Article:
mania

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English[edit]

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Etymology[edit]

From Latin mania, from Ancient Greek μανία ‎(manía, madness).

Pronunciation[edit]

Noun[edit]

mania ‎(countable and uncountable, plural manias)

  1. Violent derangement of mind; madness; insanity.
  2. Excessive or unreasonable desire; insane passion affecting one or many people; fanaticism.
    • 2013 July 20, “The attack of the MOOCs”, in The Economist, volume 408, number 8845:
      Dotcom mania was slow in coming to higher education, but now it has the venerable industry firmly in its grip. Since the launch early last year of Udacity and Coursera, two Silicon Valley start-ups offering free education through MOOCs, massive open online courses, the ivory towers of academia have been shaken to their foundations.
  3. (psychiatry) The state of abnormally elevated or irritable mood, arousal, and/or energy levels.

Related terms[edit]

Translations[edit]

External links[edit]

  • mania at OneLook Dictionary Search

Anagrams[edit]


Finnish[edit]

Etymology 1[edit]

Noun[edit]

mania

  1. mania
Declension[edit]
Inflection of mania (Kotus type 12/kulkija, no gradation)
nominative mania maniat
genitive manian manioiden
manioitten
partitive maniaa manioita
illative maniaan manioihin
singular plural
nominative mania maniat
accusative nom. mania maniat
gen. manian
genitive manian manioiden
manioitten
maniainrare
partitive maniaa manioita
inessive maniassa manioissa
elative maniasta manioista
illative maniaan manioihin
adessive manialla manioilla
ablative manialta manioilta
allative manialle manioille
essive maniana manioina
translative maniaksi manioiksi
instructive manioin
abessive maniatta manioitta
comitative manioineen

Etymology 2[edit]

Noun[edit]

mania

  1. Partitive singular form of mani.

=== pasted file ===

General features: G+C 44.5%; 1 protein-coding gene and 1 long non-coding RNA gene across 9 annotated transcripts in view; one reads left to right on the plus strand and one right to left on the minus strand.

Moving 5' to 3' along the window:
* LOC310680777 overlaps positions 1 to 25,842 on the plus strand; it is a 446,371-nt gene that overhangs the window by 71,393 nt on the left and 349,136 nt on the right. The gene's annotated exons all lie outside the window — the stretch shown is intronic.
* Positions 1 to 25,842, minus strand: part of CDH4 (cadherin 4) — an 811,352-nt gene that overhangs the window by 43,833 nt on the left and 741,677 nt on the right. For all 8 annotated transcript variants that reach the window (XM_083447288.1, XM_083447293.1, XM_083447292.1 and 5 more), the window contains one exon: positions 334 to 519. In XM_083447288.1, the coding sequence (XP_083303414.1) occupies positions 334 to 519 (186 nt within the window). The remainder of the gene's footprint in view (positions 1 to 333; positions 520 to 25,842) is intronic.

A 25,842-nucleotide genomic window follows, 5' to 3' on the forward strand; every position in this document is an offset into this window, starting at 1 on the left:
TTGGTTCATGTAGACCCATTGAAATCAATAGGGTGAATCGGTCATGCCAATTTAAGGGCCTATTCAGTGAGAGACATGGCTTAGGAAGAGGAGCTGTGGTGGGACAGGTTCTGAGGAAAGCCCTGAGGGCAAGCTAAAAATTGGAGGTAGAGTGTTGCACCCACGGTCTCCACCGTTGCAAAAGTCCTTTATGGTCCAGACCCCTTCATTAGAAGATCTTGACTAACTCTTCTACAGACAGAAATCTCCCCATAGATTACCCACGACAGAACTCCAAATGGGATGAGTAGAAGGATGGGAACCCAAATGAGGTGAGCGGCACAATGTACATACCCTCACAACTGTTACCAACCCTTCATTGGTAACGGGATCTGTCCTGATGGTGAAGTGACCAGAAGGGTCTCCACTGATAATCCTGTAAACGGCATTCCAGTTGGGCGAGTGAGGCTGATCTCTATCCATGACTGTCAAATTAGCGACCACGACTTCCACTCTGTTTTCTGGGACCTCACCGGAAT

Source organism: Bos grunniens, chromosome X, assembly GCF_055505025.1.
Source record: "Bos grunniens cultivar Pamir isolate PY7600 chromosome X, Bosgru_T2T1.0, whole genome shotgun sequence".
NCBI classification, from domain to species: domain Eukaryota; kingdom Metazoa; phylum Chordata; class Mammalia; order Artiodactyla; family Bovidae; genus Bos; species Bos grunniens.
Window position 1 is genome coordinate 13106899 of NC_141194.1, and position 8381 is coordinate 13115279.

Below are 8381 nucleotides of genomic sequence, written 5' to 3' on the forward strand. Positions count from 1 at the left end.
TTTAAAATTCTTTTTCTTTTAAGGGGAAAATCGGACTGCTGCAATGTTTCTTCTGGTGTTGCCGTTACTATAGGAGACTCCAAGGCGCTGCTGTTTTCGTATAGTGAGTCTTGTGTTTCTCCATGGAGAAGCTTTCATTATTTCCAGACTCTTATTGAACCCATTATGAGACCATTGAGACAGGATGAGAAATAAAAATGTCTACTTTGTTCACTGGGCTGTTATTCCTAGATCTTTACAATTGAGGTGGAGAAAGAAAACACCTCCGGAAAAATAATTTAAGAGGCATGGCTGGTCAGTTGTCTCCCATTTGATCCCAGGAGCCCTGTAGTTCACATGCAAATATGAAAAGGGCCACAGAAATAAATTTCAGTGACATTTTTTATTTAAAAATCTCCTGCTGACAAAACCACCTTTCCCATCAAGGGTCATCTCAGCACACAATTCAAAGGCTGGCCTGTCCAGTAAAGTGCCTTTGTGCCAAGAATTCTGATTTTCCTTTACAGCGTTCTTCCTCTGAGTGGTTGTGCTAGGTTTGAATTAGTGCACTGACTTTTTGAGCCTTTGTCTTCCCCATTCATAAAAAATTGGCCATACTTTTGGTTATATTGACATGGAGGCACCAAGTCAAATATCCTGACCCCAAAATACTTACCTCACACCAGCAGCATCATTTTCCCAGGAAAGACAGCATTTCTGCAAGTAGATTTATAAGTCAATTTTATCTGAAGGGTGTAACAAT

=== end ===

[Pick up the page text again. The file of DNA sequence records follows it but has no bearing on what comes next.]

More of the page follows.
Anagrams[edit]


French[edit]

Pronunciation[edit]

Verb[edit]

mania

  1. first-person singular past historic of manier

Anagrams[edit]


Italian[edit]

Etymology[edit]

From Latin mania.

Noun[edit]

mania f ‎(plural manie)

  1. mania
  2. habit (if strange)
  3. quirk
  4. bug

Related terms[edit]

Anagrams[edit]


Latin[edit]

Etymology 1[edit]

From Ancient Greek μανία ‎(manía).

Pronunciation[edit]

Noun[edit]

mania f ‎(genitive maniae); first declension

  1. craze, mania, madness
Inflection[edit]

First declension.

Case Singular Plural
nominative mania maniae
genitive maniae maniārum
dative maniae maniīs
accusative maniam maniās
ablative maniā maniīs
vocative mania maniae
Descendants[edit]

Etymology 2[edit]

Pronunciation[edit]

Adjective[edit]

mānia

  1. inflection of mānis:
    1. nominative neuter plural
    2. accusative neuter plural
    3. vocative neuter plural

References[edit]

  • mania in Charlton T. Lewis & Charles Short (1879) A Latin Dictionary, Oxford: Clarendon Press
  • MANIA in Charles du Fresne du Cange’s Glossarium Mediæ et Infimæ Latinitatis (augmented edition, 1883–1887)
  • mania in Harry Thurston Peck, editor (1898) Harper's Dictionary of Classical Antiquities, New York: Harper & Brothers
  • mania in William Smith, editor (1848) A Dictionary of Greek Biography and Mythology, London: John Murray

Portuguese[edit]

Noun[edit]

mania f (plural manias)

  1. mania (excessive or unreasonable desire)
  2. vice (bad habit)

Synonyms[edit]


Tahitian[edit]

Pronunciation[edit]

Adjective[edit]

mania

  1. (of the sea or weather) calm
  2. (figuratively) serene, calm, tranquil, peaceful (state of mind)
  3. dull

References[edit]